We nearly traveled back in time by visiting the medieval villages of the Alentejo Baixo region of Portugal, where the castles and small lanes make you feel like you’re in another era.
Where is Beja?
Leaving Evora, we traveled south on one main highway, stopping for a coffee in Beja. This town gets few non-Portuguese tourists, and its list of attractions is small, but it does have a museum, a few nice look-out points, a church and a pedestrian street with shops and some cafes. This was an authentic slice of local life at the biggest city in this region of Portugal. There were no tour groups or rip-offs. We walked around and looked at the tiled buildings, the pedestrian streets and the outside of the main church. The castle of Beja, which in Portuguese is Castelo de Beja is located here, too.
Finding views atop the castle in Serpa
We continued on for the day’s second stop, Serpa, population 15,000. Serpa came recommended to us by Becca’s business contact in Lisbon He mentioned Serpa as a place where foreigners wouldn’t really find their way, but with a car, we were able to get there.
This charming (and quiet) little low-lying village has a castle and a famous aqueduct. The beauty of Serpa was that there was nothing going on. We couldn’t even find anywhere to eat because it was the time of day when restaurants close and then reopen for dinner.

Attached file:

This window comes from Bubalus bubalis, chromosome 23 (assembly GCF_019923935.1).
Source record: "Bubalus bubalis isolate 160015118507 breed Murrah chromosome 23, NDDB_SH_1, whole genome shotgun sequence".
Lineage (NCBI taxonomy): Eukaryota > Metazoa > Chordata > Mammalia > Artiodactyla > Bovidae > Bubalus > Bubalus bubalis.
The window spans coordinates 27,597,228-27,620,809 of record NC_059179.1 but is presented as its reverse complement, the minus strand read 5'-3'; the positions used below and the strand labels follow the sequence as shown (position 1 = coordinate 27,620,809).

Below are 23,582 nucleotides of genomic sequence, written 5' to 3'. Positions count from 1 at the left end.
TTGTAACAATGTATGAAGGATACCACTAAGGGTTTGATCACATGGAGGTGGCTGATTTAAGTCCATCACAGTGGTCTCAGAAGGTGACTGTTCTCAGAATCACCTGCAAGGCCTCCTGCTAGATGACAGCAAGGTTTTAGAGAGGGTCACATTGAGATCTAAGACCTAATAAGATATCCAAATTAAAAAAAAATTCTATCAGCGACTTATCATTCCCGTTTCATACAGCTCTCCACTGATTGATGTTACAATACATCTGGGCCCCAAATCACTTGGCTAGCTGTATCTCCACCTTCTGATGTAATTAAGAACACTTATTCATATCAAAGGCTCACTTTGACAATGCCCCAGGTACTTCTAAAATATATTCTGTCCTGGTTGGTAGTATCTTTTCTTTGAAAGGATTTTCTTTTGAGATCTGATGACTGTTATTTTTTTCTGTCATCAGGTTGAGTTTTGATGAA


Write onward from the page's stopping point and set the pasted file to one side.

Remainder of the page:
Be sure to admire the hundreds-of-years-old wall surrounding the historical center, and then climb the steps to the roof of the Castelo de Serpa. From there, the view was great, with not only a view of the tops of the church and all the buildings but also the countryside and farms, framed by the castle.
Medieval castles in Mértola
Our road trip in Portugal wouldn’t have been complete without a stop at Mértola, a tiny medieval village of 7200 people. Driving next to farms and pastures during golden hour, we admired the emptiness of the roads. We arrived as the sun was setting in the valleys and found parking near the hotel we had booked only a few hours before on Booking.com.
Although we couldn’t see many other people around, we found that somehow, the town’s top restaurants were all full, with long waits, or were booked up for the whole night! We found an open table at Migas, where we had a happy hour of beer, wine and olives.
The town got quiet early, and we woke up the next morning for some exploring in the whitewashed alleyways, the historic medieval Castelo de Mértola, where you can climb and get some nice views and a few small markets with fresh fruit and tons of olives. We had a picnic at the river and then said “adeus” (goodbye, in Portuguese) to the Alentejo. It was time to drive to the Algarve region of Portugal and we were so excited.
Last updated on January 3rd, 2020